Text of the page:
By RAPHAEL TENTHANI
“Give to Caesar what belongs to Caesar, and give to God what belongs to God”–Matthew 22:21
Jesus here is teaching the Pharisees that, while God is the Supreme Being – the de facto ruler of the world, man still has an obligation to respect earthly lawful authority. After all, coins carried Caesar’s effigy and they were accepted as legal tender.
So, by consenting to accept the coins with Caesar’s effigy as their money, the Pharisees were acknowledging their subjection to the government of the day. And, therefore, they had an obligation to respect all lawful dictates of the State over which Caesar presided, including paying taxes.
The Pharisees had wanted to push Jesus to a corner. They wanted, for instance, to crucify him for high treason if he dared say people should not pay taxes. But, conversely, if Jesus said people should pay taxes, he would also lose credibility as a prophet and son of God.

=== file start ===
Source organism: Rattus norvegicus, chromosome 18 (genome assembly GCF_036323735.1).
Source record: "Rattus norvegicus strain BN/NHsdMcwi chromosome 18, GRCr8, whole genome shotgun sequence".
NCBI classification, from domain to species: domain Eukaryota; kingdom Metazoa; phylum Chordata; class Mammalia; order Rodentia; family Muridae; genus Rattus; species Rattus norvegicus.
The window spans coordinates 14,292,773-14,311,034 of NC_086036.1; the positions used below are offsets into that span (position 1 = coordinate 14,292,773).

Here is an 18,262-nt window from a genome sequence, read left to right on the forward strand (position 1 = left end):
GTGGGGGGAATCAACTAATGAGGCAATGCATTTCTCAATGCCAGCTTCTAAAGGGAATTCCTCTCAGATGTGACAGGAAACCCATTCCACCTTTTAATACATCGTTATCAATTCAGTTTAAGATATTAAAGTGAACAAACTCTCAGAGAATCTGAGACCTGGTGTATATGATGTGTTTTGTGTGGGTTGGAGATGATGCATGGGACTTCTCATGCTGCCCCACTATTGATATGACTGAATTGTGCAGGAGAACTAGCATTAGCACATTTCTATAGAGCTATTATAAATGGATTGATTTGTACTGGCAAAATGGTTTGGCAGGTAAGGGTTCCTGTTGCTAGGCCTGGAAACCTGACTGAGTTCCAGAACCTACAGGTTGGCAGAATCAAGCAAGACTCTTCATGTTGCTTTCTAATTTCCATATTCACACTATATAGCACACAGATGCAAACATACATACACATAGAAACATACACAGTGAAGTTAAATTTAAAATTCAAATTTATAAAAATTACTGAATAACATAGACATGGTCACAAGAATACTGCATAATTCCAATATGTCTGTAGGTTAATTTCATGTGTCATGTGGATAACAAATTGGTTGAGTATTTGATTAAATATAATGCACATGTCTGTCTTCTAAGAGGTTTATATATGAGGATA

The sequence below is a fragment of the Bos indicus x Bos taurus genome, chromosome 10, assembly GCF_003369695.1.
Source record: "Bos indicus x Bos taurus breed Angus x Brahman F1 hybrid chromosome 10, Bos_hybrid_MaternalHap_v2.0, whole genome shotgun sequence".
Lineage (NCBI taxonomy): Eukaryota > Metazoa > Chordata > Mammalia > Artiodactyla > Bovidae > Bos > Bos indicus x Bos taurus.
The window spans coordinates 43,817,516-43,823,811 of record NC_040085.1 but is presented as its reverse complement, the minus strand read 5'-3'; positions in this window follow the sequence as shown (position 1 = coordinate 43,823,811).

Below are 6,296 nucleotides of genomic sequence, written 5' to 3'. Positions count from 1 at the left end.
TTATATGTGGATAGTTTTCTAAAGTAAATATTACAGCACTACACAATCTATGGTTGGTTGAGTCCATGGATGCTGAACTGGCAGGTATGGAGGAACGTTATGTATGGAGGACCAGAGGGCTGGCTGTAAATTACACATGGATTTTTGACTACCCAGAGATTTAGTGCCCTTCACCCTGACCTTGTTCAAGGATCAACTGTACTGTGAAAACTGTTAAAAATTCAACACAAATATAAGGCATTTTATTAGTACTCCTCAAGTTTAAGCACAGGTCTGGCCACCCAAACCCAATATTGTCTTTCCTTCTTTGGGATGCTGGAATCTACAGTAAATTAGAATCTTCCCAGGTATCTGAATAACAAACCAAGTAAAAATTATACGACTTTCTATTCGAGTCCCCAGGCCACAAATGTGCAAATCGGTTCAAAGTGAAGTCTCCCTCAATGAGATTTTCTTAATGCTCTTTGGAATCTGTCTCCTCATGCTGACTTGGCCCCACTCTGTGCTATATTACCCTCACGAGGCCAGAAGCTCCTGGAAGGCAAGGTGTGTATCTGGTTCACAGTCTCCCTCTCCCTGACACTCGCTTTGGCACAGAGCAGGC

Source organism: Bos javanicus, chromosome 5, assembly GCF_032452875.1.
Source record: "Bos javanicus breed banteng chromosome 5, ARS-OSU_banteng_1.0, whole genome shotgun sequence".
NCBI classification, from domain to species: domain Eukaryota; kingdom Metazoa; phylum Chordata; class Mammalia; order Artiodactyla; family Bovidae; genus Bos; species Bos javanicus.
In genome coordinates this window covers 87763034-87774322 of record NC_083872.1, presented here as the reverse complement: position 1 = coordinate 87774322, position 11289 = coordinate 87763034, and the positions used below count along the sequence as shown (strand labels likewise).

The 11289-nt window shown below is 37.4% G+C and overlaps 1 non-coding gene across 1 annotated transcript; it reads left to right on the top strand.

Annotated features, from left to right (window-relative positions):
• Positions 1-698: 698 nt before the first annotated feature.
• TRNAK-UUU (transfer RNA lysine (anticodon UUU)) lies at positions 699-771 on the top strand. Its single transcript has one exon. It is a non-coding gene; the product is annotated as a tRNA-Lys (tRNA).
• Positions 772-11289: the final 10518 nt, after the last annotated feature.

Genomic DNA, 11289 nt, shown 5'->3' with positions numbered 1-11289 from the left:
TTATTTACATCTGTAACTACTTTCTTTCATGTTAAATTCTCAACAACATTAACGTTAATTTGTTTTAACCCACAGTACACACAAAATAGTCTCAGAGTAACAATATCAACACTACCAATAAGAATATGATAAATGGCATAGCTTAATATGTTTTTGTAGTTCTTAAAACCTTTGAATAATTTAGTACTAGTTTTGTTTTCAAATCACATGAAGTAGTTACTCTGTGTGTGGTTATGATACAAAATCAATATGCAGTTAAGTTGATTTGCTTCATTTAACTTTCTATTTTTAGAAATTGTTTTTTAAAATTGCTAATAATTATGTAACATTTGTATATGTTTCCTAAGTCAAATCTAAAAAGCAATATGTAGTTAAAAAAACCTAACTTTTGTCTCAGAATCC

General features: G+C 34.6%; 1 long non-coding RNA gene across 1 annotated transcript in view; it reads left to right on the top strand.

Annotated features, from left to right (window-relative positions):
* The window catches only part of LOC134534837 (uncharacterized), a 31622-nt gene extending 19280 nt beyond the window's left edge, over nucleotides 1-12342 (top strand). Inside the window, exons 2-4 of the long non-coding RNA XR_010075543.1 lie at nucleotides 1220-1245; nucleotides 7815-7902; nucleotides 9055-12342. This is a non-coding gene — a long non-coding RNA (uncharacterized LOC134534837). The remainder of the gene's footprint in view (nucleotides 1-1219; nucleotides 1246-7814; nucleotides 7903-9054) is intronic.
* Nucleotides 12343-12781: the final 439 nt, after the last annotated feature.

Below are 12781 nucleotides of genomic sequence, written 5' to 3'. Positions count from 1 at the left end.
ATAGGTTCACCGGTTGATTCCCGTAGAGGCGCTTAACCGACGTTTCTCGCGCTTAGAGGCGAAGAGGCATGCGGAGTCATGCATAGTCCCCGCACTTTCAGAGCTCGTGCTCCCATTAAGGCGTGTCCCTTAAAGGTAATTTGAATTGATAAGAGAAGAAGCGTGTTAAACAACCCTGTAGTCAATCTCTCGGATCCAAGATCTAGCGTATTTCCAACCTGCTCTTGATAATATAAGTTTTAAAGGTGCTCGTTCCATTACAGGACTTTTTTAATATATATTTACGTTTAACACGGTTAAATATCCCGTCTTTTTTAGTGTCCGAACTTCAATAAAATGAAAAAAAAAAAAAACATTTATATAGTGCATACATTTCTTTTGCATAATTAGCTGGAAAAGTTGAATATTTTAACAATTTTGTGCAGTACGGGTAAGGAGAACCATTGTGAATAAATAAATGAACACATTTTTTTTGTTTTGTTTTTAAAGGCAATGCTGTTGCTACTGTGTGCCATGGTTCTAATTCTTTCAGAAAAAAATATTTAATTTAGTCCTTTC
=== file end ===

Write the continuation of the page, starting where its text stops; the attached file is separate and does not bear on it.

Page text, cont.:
But, as we have seen, Jesus cleverly circumvented the ‘trap’.
I am being preachy today because, it seems, the delegation from the Nkhoma Synod of the Church of Central Africa Presbyterian that went to see President Peter Mutharika this other day lost their Bibles. You see, the good ‘Men of God’ – there were no women! – begged the President to ‘intervene’ in the case of the synod’s defaulted city rates. In fact, if truth be told, the clerics were begging the President to help them break the law, as it were.
If you think I am being overly irreverent to these venerable ‘Men of God’, just how did they want Peter to ‘intervene’ in their scheme of things – pay the defaulted arrears on their behalf or threaten the Lilongwe City Council to write off their bill as a ‘bad debt’?
If these reverends wanted the professor to pick the tab for them, where did they think he would get the money? He only gets around K1.4 million a month and has only been in office for eight months, for crying out loud! The last time I checked, the synod’s defaulted bill was way above K30 million!
Now you wonder why presidents play ‘hanky-panky’, to borrow from my senior colleague Zebedee’s parlance, with the famed ‘Account Number 1’? It is such kind of unreasonable demands on our leaders that give birth to the ‘cashgates’ of this world.